Ars Technica | June 3, 2012
Geek upgrade: review and installation of Newer Tech Power2U USB Outlet
Apple accessory maker NewerTechnology recently released a specialized electrical outlet, called the Power2U, that includes two USB ports for charging mobile devices. Available in four colors—to match any décor—and coming in at just under $30, it seems like a handy upgrade for the home.
We installed one ourselves to see just how easy it is as a DIY project and to get a feel for the convenience it offers. We came away learning more about installing electrical equipment in a home than we expected, but once installation was complete, the results spoke for themselves.
The Power2U includes 2 USB ports that can output a total of 10W for charging mobile devices.
First things first: if you are in any way uncomfortable with or unsure of proper safety procedures for installing an electrical outlet, hire a licensed electrician to do the work for you. The procedure shouldn't involve anything more than wire strippers and a screwdriver for most installs, but there's no need to risk life and limb if you're not comfortable tinkering.
Secondly, never work on live home electrical circuits. Figure out which breaker or fuse is connected to the outlet you plan to replace, and turn it off before turning the first screw.
Make sure the breaker (or fuse) is turned OFF before you begin any work.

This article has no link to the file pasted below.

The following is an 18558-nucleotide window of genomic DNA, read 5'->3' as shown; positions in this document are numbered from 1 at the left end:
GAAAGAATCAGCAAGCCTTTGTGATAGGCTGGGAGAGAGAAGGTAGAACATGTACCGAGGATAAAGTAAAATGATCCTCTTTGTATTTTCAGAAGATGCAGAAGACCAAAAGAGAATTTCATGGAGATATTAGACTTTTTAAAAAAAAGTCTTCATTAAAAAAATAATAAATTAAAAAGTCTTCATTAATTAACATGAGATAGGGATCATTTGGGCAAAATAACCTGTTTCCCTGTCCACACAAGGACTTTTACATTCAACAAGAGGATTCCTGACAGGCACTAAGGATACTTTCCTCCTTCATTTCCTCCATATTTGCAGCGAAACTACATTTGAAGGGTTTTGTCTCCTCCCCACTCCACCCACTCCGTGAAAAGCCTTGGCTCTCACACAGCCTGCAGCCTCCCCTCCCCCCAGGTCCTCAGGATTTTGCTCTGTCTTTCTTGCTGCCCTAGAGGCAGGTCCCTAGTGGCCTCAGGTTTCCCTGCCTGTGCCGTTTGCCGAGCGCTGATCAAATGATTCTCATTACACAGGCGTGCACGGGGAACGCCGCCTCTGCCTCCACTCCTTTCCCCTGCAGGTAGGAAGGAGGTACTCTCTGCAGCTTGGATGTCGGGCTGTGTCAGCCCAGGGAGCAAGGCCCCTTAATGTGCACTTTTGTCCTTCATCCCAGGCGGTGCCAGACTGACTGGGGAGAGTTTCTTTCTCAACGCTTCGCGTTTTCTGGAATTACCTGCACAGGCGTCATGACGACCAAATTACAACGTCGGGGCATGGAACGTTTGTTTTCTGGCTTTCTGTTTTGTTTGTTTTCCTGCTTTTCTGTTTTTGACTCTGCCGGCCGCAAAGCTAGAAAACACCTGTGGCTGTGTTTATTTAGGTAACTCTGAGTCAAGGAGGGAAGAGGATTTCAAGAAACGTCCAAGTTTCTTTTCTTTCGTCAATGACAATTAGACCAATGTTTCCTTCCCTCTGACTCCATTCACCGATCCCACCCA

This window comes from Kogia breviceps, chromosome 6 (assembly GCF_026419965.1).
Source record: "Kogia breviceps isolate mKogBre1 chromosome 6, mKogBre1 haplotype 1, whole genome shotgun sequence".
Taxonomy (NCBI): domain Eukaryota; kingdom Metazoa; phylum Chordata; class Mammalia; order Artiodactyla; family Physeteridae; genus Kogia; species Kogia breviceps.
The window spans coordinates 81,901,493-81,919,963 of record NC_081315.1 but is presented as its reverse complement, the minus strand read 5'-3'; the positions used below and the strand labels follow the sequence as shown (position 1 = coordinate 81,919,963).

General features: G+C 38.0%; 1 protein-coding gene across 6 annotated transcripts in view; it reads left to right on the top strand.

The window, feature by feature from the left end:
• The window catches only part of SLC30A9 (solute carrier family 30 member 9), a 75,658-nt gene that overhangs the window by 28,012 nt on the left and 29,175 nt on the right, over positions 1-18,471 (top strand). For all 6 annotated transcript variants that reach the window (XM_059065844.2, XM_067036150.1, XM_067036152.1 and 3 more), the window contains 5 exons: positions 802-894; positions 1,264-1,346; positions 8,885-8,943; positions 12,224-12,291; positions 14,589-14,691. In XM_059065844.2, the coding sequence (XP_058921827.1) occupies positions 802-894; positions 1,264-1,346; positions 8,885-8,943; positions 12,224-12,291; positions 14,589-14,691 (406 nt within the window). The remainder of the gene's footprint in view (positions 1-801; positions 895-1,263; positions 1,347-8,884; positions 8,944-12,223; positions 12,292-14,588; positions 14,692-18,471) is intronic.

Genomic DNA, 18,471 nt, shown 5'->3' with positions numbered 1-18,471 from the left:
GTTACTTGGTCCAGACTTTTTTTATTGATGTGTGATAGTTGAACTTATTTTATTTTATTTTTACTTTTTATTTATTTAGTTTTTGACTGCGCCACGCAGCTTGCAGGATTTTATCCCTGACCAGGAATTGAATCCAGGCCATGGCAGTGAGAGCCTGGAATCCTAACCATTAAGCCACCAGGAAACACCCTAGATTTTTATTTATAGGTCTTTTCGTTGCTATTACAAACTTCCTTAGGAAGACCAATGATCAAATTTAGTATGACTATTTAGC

Finally, make sure the gang box inside the wall can accommodate the Power2U before installing. Our first attempt at installation ended up not working, which prompted a call to a local electrician. He noted that the common, inexpensive 3x2" "gem box" used in many homes and remodels is just large enough to accommodate the cheapest, smallest outlets. The Power2U, with its USB charging and safety circuitry, simply will not fit.
If you have common 2x3" gem boxes, the Power2U won't fit.
Trust us, this is NOT gonna work.
Replacing the gang box and wiring with appropriate materials would run a minimum of $100 for typical work, according to our electrician, Thomas Sklena. And it would leave a big hole in the drywall that would need to be patched and painted. We're betting that the extra work and expense might not worth it for a lot of home owners, and you should also be sure your significant other is OK with the drywall being torn up for a day or two—it can make quite a mess.
So you want some Power2U?
NewerTech's Power2U outlet is a self-contained replacement electrical outlet that is suitable for home or commercial use. The USB charging ports can output a maximum 5V at 2000mA, enough to charge an iPad. Note that charging an iPad and another device at the same time will have to share the 10W total USB output, so charging two iPads at the same time is definitely going to take longer than usual.
The Power2U is the only fully UL listed USB power outlet available today.